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Living Standards and Public Policy in Central Asia

What can be learned from child anthropometry?
Living Standards and Public Policy in Central Asia: What can be learned from child anthropometry?

Author(s)

Suraiya Ismail; John Micklewright

 

Publication date: 62

Publication series:
Innocenti Occasional Papers, Economic Policy Series

No. of pages: 28

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Abstract

Data on the weight and height of children are used to assess living standards and public policy in Uzbekistan, the most populous of the Central Asian republics. The paper begins by making the case for the use of such data, contrasting them with monetized measures of welfare based on household incomes or expenditures, before going on to review the problems of interpretation that anthropometry presents for the economist. The prevalence of stunting and wasting in three regions of Uzbekistan is compared with that in neighbouring Kazakhstan and with other countries from outside the region. Multivariate analysis is then used to test three hypotheses concerning rural-urban differences in living standards, the impact of kindergartens on nutritional status, and the targeting of means-tested social assistance.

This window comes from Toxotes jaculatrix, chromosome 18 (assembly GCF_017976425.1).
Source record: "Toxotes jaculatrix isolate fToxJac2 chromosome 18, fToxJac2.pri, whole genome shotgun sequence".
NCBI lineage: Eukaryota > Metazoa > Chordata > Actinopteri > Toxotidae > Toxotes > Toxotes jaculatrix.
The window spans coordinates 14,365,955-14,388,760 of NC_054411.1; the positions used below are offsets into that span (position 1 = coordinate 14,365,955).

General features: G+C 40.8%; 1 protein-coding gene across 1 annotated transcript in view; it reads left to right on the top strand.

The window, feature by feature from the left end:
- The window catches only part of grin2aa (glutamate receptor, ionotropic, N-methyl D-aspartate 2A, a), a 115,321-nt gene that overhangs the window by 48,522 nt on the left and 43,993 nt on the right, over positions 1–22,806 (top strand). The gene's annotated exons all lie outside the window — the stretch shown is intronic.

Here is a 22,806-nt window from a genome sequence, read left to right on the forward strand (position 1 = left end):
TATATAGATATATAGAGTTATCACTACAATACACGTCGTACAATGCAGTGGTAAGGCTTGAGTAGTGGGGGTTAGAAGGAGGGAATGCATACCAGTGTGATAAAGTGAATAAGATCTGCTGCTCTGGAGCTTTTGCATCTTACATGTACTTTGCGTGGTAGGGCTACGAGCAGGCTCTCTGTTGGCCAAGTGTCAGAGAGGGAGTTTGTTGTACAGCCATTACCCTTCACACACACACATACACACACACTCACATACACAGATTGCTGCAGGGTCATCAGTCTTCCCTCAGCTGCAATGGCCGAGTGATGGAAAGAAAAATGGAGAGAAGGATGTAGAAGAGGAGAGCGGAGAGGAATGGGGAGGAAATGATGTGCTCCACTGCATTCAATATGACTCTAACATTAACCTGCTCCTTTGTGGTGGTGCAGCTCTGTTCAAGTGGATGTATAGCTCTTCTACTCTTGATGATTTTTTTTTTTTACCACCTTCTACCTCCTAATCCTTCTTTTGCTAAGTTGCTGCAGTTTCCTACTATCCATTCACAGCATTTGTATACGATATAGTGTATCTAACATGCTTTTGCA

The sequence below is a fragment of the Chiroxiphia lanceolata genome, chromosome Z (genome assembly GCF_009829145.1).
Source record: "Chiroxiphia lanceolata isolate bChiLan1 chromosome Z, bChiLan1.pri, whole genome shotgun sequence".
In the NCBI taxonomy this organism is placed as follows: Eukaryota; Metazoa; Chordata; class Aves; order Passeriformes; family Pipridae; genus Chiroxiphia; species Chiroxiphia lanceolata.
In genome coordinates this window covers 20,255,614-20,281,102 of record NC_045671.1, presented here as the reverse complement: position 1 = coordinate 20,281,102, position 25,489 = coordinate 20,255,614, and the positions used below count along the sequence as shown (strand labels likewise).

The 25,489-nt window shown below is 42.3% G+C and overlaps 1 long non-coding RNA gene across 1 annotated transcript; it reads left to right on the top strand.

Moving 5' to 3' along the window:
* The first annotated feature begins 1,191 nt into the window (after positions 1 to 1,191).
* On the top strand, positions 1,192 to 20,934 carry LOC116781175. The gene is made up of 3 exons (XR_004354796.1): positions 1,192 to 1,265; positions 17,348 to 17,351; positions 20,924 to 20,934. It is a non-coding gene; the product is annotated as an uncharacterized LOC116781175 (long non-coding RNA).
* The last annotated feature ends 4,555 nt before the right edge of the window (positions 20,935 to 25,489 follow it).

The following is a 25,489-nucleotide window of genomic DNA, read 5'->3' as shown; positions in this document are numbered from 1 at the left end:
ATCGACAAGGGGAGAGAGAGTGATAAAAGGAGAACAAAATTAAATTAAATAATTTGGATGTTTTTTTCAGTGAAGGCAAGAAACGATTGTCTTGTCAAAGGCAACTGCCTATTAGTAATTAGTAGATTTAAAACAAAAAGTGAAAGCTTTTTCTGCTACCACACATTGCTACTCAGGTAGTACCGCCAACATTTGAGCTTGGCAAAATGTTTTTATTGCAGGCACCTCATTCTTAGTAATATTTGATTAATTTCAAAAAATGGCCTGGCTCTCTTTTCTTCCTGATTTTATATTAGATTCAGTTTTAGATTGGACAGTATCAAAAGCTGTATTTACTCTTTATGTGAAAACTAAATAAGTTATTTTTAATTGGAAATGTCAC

Available in:
English

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